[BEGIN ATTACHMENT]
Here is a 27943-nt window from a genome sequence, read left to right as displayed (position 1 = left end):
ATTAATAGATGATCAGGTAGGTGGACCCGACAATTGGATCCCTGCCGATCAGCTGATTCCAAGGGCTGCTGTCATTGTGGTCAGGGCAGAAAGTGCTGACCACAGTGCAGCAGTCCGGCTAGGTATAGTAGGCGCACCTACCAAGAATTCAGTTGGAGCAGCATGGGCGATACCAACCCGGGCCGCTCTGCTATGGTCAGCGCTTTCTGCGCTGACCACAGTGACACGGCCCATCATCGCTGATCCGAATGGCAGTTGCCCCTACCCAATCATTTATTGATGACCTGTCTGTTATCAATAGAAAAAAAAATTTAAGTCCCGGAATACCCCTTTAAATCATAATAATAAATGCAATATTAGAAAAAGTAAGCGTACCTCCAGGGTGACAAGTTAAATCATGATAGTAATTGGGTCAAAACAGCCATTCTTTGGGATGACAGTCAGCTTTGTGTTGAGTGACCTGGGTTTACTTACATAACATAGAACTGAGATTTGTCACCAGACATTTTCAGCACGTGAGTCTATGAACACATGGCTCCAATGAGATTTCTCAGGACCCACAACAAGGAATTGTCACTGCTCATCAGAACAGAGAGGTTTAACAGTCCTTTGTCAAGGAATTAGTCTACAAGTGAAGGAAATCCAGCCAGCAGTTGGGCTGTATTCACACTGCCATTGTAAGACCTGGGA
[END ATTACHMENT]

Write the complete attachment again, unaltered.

Here is a 27943-nt window from a genome sequence, read left to right as displayed (position 1 = left end):
ATTAATAGATGATCAGGTAGGTGGACCCGACAATTGGATCCCTGCCGATCAGCTGATTCCAAGGGCTGCTGTCATTGTGGTCAGGGCAGAAAGTGCTGACCACAGTGCAGCAGTCCGGCTAGGTATAGTAGGCGCACCTACCAAGAATTCAGTTGGAGCAGCATGGGCGATACCAACCCGGGCCGCTCTGCTATGGTCAGCGCTTTCTGCGCTGACCACAGTGACACGGCCCATCATCGCTGATCCGAATGGCAGTTGCCCCTACCCAATCATTTATTGATGACCTGTCTGTTATCAATAGAAAAAAAAATTTAAGTCCCGGAATACCCCTTTAAATCATAATAATAAATGCAATATTAGAAAAAGTAAGCGTACCTCCAGGGTGACAAGTTAAATCATGATAGTAATTGGGTCAAAACAGCCATTCTTTGGGATGACAGTCAGCTTTGTGTTGAGTGACCTGGGTTTACTTACATAACATAGAACTGAGATTTGTCACCAGACATTTTCAGCACGTGAGTCTATGAACACATGGCTCCAATGAGATTTCTCAGGACCCACAACAAGGAATTGTCACTGCTCATCAGAACAGAGAGGTTTAACAGTCCTTTGTCAAGGAATTAGTCTACAAGTGAAGGAAATCCAGCCAGCAGTTGGGCTGTATTCACACTGCCATTGTAAGACCTGGGA